Sex-Trafficking in Nepal
Each year in Nepal, an estimated 10,000-15,000 girls are trafficked across the border where they are sold into Indian brothels and forced to become prostitutes. These girls range between ages 7 and 24, with an average age of 15.
Most of the girls are poor and come from villages where they are lured by false marriages, or the promises of employment or education. Many of them are sold by their families. They are usually processed through Kathmandu on their way to the Nepal-India border, where they face a very meager checkpoint. They and their traffickers are not required to show a passport, residence permit, or visa as they cross into India. When they reach their destination at a brothel in an Indian city, they quickly learn of their fate. Most of these young girls are virgins, and virgins are more valuable to traffickers (the myth that having sex with a virgin or younger girl will cure HIV and other STDs is common). Consequently, nearly all of these girls are forced to begin having sex with clients within a day of their arrival. Many are gang-raped and beaten to be initiated, and they are often held in cages. Their torturous introduction is designed to ensure future compliance.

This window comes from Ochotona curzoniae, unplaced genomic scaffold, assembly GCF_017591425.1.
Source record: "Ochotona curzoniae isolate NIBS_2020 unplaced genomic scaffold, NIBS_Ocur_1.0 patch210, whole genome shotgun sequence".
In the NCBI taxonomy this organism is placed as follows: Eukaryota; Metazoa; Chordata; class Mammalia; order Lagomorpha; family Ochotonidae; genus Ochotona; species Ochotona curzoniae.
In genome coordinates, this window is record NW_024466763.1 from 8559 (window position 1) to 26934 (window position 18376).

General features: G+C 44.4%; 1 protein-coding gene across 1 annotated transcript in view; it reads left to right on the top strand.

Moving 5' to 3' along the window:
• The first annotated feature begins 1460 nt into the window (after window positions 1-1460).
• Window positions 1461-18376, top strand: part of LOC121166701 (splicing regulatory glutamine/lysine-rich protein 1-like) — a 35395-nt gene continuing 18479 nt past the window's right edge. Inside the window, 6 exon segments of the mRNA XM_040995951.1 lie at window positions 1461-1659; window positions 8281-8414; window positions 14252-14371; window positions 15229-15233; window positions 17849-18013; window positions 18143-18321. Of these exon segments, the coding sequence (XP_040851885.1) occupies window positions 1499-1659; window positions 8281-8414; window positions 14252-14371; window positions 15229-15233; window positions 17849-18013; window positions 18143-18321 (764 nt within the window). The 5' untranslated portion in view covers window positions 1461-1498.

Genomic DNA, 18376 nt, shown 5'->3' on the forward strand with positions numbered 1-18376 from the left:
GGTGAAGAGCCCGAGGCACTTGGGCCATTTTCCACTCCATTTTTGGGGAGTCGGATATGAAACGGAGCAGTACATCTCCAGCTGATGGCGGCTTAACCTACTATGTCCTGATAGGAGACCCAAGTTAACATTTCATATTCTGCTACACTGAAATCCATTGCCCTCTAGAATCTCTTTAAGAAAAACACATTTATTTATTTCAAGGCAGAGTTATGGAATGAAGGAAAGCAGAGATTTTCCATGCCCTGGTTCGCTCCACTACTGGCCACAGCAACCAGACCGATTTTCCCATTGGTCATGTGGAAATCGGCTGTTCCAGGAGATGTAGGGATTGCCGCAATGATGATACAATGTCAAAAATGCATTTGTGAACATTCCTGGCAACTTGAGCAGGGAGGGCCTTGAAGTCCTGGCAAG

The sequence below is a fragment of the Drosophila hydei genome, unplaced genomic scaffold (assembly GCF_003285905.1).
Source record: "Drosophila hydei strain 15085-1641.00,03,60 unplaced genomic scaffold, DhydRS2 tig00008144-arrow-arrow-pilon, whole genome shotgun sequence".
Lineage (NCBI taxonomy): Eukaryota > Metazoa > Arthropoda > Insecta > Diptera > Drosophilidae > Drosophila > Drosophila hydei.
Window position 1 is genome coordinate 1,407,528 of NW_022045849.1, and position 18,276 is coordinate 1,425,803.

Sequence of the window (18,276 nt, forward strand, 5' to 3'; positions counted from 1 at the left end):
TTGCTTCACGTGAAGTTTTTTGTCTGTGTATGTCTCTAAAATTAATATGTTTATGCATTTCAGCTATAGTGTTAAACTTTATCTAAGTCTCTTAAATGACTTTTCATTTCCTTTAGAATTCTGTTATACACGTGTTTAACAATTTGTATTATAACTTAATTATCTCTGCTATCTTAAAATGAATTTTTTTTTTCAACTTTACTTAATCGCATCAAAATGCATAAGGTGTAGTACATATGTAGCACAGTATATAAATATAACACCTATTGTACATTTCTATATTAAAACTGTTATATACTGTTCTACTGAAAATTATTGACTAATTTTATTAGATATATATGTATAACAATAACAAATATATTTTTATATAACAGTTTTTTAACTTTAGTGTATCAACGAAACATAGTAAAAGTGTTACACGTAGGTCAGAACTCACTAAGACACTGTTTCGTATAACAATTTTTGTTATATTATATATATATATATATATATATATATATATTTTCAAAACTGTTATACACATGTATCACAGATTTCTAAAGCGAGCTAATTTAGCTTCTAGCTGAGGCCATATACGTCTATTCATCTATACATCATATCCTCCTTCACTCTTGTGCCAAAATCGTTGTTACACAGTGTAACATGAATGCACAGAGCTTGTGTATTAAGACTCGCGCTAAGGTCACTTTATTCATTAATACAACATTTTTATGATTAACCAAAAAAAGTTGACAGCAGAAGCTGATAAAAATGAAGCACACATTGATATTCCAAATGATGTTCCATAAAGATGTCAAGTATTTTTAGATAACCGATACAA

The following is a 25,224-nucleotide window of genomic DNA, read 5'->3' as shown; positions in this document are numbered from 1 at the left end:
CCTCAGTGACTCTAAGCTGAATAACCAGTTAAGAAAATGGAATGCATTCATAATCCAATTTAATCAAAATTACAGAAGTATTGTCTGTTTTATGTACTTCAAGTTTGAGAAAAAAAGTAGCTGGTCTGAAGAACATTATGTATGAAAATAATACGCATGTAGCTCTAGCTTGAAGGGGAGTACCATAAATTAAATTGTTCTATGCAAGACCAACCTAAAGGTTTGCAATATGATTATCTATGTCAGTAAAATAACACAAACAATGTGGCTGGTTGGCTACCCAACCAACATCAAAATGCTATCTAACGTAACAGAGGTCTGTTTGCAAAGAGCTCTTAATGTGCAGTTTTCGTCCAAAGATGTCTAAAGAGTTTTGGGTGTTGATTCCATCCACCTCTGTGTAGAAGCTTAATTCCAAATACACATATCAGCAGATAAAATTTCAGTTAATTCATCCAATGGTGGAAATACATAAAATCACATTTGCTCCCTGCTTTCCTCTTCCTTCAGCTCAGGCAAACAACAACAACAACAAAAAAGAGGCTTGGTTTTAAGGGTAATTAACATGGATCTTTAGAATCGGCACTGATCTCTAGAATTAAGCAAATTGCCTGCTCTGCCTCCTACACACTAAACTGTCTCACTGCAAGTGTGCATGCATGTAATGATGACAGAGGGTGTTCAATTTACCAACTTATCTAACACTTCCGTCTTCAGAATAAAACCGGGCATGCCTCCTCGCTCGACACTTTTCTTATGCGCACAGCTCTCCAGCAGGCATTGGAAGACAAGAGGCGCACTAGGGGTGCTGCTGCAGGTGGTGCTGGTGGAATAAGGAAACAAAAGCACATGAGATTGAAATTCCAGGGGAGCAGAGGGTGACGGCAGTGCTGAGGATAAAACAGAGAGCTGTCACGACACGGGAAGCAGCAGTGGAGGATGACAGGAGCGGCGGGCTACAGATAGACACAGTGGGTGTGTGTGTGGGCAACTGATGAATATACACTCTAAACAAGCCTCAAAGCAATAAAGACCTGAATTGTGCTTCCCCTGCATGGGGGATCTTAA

These precious daughters are forced to have sex with as many as 40 clients a day. If they protest, or try to run away, they are beaten or tortured. They are told that they have to “pay back” the price that they were bought for, though most of them have no real chance of being set free. They cannot leave the brothel, are often denied sufficient food, and are not paid. They live under the threat of beatings and torture, in a brothel in a strange city.
Often these girls are forced to have unsafe abortions in the brothel, since many of the men do not use condoms. HIV and other sexually transmitted diseases are very common. After they are found to have HIV, the girls are thrown out. If they return to their villages, they face being ostracized because of what they have been—because of what was done to them. Many times their families will not take them back and their prospects for marriage or a job are very slim. Of those who don’t die of AIDS, most end up back on the street, selling themselves.
Human Trafficking FAQ
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